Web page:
Thursday, March 02, 2006

"We are not killing them faster than they are being created"

Eine beängstigende Bilanz des bisherigen Krieges gegen den Terrorismus findet sich in der Washington Times:

Thirty new terrorist organizations have emerged since the September 11, 2001, attacks, outpacing U.S. efforts to crush the threat, said Brig. Gen. Robert L. Caslen, the Pentagon's deputy director for the war on terrorism.
"We are not killing them faster than they are being created," Gen. Caslen told a gathering at the Woodrow Wilson Center yesterday, warning that the war could take decades to resolve.
Gen. Caslen said that two years ago the Department of Defense had not settled on a clear definition of the nature of the war. Moreover, because each government department had its own perspective, "we all had different strategies," he said.
The Defense Department now has defined the nature of the war, he said. The enemy, he said, is "a transnational movement of extremist organizations, networks and individuals that use violence and terrorism as a means to promote their end." It is not a global insurgency, the general said.
"We do not go as far as to say it is a global insurgency, because it lacks a centralized command and control," he said.
Groups such as al Qaeda, though, are constantly trying to increase their capabilities, and in some cases are outstripping the United States, Gen. Caslen said.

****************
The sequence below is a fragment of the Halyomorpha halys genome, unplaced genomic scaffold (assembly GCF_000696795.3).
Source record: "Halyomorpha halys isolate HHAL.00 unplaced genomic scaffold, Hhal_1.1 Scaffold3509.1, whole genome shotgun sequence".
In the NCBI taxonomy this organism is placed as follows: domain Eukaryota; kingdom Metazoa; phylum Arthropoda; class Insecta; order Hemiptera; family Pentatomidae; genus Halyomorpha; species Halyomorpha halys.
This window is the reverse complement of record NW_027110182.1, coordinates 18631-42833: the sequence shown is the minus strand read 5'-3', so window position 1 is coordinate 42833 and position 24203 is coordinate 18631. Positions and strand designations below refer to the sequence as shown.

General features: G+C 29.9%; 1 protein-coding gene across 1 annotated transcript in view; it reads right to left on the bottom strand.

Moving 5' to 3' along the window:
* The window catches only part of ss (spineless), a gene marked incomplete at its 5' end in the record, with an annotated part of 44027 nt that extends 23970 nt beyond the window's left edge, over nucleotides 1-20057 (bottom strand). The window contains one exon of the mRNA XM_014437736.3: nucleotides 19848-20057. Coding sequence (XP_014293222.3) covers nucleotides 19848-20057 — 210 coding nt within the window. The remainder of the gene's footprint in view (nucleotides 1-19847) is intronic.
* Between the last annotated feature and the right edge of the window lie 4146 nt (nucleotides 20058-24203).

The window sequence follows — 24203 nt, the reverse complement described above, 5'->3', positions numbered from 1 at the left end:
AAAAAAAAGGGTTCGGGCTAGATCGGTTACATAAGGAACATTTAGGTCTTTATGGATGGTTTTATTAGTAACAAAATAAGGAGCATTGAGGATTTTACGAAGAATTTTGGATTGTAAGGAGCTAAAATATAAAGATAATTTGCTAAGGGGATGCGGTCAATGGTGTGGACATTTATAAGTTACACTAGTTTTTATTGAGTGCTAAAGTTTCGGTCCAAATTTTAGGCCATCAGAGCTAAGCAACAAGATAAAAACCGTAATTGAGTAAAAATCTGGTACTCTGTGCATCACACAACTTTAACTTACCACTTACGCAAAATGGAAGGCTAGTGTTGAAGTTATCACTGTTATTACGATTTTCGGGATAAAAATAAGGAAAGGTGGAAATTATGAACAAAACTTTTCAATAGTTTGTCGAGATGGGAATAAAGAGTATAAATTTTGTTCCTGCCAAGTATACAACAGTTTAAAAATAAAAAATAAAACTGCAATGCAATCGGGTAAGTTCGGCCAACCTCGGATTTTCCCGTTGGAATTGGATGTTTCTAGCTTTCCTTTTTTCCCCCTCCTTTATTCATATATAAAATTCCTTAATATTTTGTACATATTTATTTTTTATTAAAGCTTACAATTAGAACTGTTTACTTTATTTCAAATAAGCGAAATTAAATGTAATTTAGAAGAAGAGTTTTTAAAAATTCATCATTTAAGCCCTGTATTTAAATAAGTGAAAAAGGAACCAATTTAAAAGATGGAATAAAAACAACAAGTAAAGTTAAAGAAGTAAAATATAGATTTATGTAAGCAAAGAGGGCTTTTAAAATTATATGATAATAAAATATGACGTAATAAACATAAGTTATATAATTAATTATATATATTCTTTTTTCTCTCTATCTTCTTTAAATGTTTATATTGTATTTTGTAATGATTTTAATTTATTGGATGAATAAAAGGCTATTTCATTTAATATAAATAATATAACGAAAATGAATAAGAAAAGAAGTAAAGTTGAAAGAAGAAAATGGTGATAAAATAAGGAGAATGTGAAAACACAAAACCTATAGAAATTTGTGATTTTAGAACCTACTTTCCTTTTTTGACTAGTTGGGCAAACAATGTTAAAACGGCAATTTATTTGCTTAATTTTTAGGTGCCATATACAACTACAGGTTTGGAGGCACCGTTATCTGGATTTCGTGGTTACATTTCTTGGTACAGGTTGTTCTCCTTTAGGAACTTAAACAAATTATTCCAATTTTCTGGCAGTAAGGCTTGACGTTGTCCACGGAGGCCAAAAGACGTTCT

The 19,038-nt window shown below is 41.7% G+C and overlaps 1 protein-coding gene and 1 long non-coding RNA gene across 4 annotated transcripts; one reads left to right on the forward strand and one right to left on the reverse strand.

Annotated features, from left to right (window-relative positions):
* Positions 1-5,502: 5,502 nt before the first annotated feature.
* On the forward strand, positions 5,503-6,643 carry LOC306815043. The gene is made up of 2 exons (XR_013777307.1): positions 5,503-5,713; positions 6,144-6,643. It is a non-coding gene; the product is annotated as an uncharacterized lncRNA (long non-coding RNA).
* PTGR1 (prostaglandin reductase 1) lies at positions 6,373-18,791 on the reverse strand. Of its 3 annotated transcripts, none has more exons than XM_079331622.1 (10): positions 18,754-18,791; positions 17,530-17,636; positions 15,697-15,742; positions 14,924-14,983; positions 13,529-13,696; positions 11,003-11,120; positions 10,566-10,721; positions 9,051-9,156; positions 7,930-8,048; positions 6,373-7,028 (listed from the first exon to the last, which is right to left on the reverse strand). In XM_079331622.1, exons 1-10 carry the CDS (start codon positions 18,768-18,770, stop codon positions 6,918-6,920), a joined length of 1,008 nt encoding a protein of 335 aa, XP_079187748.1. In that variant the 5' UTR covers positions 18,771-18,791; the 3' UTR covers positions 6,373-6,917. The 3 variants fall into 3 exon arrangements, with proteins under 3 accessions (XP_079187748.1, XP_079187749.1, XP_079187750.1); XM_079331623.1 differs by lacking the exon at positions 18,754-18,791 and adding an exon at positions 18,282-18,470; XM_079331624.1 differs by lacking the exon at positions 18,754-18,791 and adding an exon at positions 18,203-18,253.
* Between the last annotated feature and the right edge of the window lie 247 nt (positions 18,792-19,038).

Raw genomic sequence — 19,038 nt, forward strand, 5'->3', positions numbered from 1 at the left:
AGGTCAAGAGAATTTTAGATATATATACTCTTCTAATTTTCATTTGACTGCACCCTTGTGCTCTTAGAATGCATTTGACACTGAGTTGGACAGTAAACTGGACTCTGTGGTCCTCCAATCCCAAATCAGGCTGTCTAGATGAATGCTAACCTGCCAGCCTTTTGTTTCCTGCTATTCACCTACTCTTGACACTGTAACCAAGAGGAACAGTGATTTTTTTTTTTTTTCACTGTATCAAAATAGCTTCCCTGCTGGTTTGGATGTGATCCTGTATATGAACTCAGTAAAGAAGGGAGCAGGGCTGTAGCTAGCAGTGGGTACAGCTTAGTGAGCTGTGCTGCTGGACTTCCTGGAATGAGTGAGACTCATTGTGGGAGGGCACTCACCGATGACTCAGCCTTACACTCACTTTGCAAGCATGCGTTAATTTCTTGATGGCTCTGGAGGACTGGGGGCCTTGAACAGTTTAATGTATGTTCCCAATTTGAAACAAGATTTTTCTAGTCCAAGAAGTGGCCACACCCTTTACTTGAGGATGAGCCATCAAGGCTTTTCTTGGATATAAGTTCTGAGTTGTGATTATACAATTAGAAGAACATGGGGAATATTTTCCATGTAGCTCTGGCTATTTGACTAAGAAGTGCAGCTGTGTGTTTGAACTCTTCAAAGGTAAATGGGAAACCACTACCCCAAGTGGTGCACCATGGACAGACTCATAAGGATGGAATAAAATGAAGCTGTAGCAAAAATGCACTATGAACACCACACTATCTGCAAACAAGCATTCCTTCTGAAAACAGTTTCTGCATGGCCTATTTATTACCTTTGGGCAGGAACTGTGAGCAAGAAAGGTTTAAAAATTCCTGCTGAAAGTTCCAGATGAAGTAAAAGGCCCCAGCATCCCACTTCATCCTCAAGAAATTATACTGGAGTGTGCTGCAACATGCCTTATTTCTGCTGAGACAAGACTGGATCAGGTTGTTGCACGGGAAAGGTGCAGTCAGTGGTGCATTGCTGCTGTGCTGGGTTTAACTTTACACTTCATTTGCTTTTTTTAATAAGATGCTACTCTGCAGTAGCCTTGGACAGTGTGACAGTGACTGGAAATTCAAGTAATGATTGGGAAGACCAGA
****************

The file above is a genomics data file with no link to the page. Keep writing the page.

"We in the Pentagon are behind our adversaries in the use of communications -- either to recruit or train," he said. Compared with historical jihads, or enduring Muslim wars, this one "is accelerated because of its capability in communications."
The Pentagon official said Muslim thought ranges from secular and mainstream to extremist and intolerant.
The takfir (infidel) view of the world that falls under the Salafist teachings of the Sunni sect -- such as al Qaeda in Iraq -- is an example of the extremist view that condones violence to accomplish ideological ends, he said.
The general said the extremists' goal is to remove U.S. troops from Iraq and establish a radical state under Shariah, or Islamic law, remove what they consider the apostate governments of Jordan, Syria, Saudi Arabia, Kuwait and Egypt, and destroy Israel.
But the enemy has vulnerabilities.
"The ideology is not popular among most, even Muslims," he said. "We need to undermine support by amplifying the moderate forces and undermining the enemy's repressive and corrupt behavior."


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